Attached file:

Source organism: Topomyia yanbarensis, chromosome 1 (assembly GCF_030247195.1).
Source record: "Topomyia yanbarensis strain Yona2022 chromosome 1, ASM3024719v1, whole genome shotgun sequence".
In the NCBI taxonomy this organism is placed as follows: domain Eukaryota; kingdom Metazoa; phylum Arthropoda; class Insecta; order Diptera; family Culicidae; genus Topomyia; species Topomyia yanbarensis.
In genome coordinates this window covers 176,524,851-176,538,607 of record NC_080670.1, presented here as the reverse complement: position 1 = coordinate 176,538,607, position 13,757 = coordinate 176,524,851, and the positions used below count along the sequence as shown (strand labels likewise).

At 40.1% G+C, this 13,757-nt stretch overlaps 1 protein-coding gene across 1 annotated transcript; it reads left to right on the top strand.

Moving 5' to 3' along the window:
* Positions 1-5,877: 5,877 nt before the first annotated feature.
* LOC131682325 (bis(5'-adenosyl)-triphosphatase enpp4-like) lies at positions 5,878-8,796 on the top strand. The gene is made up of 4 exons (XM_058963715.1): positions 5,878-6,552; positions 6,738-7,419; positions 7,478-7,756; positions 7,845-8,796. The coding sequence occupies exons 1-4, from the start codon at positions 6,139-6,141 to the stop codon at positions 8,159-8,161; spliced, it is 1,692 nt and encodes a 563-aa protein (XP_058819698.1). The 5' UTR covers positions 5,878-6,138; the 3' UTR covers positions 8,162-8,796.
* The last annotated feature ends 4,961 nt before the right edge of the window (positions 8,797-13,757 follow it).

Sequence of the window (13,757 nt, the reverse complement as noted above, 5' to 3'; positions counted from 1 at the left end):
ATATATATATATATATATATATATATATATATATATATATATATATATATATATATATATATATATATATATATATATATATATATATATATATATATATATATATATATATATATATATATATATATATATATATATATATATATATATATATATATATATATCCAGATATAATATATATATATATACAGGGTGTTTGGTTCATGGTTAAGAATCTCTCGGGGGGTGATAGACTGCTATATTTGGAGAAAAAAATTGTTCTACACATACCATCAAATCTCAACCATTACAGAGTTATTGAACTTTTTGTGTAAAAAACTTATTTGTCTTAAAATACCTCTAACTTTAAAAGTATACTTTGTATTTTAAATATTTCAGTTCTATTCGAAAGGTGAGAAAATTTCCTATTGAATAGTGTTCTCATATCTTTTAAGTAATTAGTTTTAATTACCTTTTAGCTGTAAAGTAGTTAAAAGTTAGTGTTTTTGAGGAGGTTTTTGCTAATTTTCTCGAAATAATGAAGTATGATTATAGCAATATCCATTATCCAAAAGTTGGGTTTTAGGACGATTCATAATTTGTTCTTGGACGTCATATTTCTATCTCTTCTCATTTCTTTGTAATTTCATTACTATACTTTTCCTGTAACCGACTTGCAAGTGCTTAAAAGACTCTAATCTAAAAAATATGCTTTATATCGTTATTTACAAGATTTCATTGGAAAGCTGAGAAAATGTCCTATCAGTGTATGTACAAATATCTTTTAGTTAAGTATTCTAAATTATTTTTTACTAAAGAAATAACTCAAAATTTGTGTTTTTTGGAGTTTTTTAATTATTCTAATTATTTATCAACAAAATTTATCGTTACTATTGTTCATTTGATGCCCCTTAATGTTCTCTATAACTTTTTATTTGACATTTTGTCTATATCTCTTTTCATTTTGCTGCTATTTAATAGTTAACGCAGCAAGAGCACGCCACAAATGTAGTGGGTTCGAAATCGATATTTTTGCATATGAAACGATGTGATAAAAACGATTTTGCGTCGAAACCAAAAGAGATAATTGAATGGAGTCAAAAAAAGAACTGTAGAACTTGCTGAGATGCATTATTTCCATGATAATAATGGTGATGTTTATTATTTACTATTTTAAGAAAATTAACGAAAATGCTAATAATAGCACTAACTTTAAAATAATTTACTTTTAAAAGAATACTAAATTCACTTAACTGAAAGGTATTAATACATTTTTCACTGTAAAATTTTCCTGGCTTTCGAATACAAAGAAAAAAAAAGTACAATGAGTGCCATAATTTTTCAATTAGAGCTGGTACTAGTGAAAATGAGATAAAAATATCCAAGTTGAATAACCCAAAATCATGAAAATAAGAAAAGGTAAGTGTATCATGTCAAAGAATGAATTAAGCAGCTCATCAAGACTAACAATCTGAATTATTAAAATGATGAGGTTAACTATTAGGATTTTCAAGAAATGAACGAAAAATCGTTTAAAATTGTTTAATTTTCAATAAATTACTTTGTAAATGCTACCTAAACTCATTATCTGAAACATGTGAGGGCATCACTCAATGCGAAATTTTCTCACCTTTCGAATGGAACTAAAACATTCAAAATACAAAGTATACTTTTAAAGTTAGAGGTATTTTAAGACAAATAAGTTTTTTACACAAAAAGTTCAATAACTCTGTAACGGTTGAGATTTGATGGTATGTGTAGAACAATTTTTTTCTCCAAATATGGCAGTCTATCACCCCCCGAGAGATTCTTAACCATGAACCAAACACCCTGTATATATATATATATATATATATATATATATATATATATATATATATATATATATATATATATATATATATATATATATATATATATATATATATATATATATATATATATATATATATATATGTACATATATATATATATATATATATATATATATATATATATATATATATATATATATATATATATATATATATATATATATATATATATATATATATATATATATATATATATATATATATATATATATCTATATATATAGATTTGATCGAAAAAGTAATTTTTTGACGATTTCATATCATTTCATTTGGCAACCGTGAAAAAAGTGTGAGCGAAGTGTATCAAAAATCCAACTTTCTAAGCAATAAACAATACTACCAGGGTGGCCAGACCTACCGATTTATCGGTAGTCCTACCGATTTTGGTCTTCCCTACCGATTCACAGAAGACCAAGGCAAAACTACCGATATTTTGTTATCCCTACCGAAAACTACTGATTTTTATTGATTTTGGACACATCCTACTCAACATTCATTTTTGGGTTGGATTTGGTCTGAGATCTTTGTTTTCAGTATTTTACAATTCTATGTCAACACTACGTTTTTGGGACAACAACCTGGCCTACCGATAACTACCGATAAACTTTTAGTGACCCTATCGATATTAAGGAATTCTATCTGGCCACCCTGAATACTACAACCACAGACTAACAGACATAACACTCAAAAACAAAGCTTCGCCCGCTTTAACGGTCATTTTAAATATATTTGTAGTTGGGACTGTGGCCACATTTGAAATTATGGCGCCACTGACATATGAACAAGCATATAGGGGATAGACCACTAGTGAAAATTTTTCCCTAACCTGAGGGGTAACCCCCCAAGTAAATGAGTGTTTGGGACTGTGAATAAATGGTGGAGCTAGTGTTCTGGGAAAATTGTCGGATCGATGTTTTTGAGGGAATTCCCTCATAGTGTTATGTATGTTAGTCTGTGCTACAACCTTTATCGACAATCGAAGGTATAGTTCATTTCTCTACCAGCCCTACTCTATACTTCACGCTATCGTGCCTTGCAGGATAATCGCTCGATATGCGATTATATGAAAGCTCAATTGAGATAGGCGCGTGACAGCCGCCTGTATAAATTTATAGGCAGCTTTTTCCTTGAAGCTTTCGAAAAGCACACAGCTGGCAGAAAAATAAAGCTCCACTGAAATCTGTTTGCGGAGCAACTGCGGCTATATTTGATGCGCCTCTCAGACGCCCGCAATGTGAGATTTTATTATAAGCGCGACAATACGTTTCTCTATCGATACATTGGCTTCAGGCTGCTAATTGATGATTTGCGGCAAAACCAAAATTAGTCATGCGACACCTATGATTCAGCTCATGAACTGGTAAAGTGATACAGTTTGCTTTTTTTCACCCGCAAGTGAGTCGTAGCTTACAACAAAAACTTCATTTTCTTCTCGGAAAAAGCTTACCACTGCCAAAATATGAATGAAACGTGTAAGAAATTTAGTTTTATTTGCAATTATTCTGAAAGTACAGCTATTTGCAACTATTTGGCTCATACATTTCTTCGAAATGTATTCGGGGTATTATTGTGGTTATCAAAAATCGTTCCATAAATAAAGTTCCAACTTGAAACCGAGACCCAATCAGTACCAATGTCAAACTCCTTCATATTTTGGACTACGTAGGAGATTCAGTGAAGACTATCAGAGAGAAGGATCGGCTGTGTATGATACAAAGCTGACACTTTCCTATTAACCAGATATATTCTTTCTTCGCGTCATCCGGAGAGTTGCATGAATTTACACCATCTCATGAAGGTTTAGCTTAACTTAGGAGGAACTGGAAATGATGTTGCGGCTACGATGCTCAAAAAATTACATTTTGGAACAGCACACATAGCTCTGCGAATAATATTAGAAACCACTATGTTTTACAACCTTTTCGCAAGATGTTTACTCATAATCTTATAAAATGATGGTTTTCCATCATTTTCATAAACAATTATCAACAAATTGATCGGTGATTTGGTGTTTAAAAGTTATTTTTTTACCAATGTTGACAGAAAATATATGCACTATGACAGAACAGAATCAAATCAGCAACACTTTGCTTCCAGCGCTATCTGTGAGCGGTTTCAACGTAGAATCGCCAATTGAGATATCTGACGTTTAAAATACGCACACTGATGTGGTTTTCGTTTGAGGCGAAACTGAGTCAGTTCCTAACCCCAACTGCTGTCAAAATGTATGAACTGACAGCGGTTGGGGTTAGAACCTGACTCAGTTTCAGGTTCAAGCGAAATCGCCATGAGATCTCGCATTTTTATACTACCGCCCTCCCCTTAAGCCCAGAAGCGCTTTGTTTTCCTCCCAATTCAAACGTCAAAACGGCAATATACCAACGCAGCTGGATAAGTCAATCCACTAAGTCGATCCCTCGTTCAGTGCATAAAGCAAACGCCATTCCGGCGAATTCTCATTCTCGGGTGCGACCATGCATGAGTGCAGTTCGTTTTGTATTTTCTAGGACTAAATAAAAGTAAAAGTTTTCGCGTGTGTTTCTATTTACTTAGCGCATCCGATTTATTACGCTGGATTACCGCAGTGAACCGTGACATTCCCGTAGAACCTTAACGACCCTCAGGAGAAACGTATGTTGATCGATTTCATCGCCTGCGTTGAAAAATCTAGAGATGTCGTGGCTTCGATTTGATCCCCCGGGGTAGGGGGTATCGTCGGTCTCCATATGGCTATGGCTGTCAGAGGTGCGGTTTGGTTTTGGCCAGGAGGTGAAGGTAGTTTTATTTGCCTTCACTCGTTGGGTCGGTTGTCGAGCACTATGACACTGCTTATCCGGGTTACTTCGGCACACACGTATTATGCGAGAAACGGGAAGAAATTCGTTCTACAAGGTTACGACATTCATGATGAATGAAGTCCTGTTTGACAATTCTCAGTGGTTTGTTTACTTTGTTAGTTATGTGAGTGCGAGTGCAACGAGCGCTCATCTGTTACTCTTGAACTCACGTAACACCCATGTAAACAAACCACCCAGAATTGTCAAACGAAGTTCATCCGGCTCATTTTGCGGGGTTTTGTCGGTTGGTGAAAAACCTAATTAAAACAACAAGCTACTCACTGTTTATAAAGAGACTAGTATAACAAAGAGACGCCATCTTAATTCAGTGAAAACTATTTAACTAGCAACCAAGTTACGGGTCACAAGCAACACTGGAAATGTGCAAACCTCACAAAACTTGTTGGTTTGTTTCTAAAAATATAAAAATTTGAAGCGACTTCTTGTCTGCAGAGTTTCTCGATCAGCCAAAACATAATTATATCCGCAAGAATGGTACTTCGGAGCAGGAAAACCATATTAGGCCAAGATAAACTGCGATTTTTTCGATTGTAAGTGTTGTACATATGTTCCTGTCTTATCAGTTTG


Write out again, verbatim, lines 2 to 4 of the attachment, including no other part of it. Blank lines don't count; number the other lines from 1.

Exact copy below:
Source record: "Topomyia yanbarensis strain Yona2022 chromosome 1, ASM3024719v1, whole genome shotgun sequence".
In the NCBI taxonomy this organism is placed as follows: domain Eukaryota; kingdom Metazoa; phylum Arthropoda; class Insecta; order Diptera; family Culicidae; genus Topomyia; species Topomyia yanbarensis.
In genome coordinates this window covers 176,524,851-176,538,607 of record NC_080670.1, presented here as the reverse complement: position 1 = coordinate 176,538,607, position 13,757 = coordinate 176,524,851, and the positions used below count along the sequence as shown (strand labels likewise).